Black Lives Matter – Origin and Relevance for Australia


Rosie Ashley, 14 August 2020

Black Lives Matter – what is it?

To kick off our research sprint we needed to take a step back to understand the context of Black Lives Matter (BLM) and its origin. In 2013, the BLM movement began in the United States, opposing police brutality and violence against people of colour. Since then, a series of protests have rippled through the United States in response to black people being killed by police, and police being acquitted or not satisfactorily held accountable for these killings. Some of the main protests under the movement include:

In 2013, the first protest in response to the acquittal of the police officer responsible for the death of Trayvon Martin.

In 2014, the death of Michael Brown by a police officer sparked widespread protests in Ferguson, Missouri.

In 2020, reportedly largest protests in United States’ history in response to the death of George Floyd who was killed by a police officer during his arrest.

Earlier protests in 2013 and 2014 were met with reforms and procedural changes, such as implicit bias training and increasing community relations initiatives. However, independent evaluation has found the impacts varied from site to site and this intermittent reform has not seen drastic or lasting change. The most recent protests have increasingly challenged this piecemeal reform approach. These protests have recognised the systemic nature of discrimination against black people (and minorities) by police, prisons, and the justice system, and in response demanded systemic change.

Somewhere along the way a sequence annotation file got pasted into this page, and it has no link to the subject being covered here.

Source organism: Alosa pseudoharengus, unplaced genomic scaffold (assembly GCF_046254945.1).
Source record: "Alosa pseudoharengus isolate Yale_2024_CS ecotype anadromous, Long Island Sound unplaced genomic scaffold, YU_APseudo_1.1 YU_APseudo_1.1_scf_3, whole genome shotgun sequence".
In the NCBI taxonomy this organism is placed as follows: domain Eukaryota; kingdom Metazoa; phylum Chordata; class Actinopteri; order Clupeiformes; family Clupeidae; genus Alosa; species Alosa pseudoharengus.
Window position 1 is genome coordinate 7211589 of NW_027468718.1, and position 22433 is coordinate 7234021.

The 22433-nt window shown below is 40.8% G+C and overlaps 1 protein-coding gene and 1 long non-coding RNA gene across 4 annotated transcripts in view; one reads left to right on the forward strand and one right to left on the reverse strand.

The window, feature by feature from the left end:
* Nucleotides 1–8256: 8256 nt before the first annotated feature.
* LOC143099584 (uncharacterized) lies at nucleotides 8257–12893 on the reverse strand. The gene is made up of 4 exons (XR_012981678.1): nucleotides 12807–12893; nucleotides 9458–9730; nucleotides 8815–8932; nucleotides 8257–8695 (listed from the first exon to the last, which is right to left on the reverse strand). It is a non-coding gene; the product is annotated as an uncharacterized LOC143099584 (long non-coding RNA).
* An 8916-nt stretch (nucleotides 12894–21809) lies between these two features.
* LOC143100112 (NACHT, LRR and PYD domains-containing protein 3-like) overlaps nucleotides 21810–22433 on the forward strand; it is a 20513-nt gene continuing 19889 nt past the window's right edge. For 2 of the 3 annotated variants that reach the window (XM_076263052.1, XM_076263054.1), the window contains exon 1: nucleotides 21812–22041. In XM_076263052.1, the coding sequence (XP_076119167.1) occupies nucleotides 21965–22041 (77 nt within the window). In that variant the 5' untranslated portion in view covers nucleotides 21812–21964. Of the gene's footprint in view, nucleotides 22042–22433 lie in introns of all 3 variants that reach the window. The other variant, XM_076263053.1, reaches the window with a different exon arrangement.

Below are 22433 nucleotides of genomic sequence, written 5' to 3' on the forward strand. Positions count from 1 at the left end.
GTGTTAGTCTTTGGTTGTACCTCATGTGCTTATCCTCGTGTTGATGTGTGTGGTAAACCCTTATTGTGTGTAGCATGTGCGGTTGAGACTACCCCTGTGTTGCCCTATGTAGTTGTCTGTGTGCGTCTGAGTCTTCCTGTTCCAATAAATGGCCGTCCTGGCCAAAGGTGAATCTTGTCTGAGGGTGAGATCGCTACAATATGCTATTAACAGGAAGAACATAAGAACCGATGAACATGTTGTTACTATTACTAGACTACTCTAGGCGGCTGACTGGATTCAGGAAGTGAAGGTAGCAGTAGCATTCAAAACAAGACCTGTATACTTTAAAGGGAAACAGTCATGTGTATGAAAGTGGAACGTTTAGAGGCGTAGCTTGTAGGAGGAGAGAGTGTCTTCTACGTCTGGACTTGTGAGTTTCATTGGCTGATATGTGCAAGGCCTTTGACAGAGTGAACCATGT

And what does Black Lives Matter mean in Australia?

This call for change has resonated globally, and highlighted parallels in Australia where Indigenous people make up 28 percent of the prison population but only 3 percent of Australia’s total population. Similarly, 4.7 percent of all Indigenous men are in jail, compared with 0.3 percent of all non-Indigenous men.

The BLM movement has reinvigorated conversations around the discrepancy between how Indigenous and non-Indigenous people are policed. In NSW, police reportedly pursued in court 80% of Indigenous people found with small amounts of cannabis, while letting the majority of non-Indigenous offenders off with a warning. In Queensland, research from 2017 found a quarter of all adults and more than 40 percent of children charged with public nuisance were Indigenous; when they only make up 3.5 percent of the Queensland population. In WA, it has been reported that Indigenous drivers are 3.2 times more likely to receive a fine after being pulled over than their non-Indigenous counterparts.

These statistics are not new. Nearly thirty years on, the Royal Commission into Aboriginal Deaths in Custody – which found that Aboriginal people are more likely to die in custody due to being arrested and jailed at disproportionate rates – is more relevant than ever. Unfortunately, recommendations under the Royal Commission which sought to reform the prison system or amend offences which are overwhelmingly used to prosecute Indigenous people have not been implemented.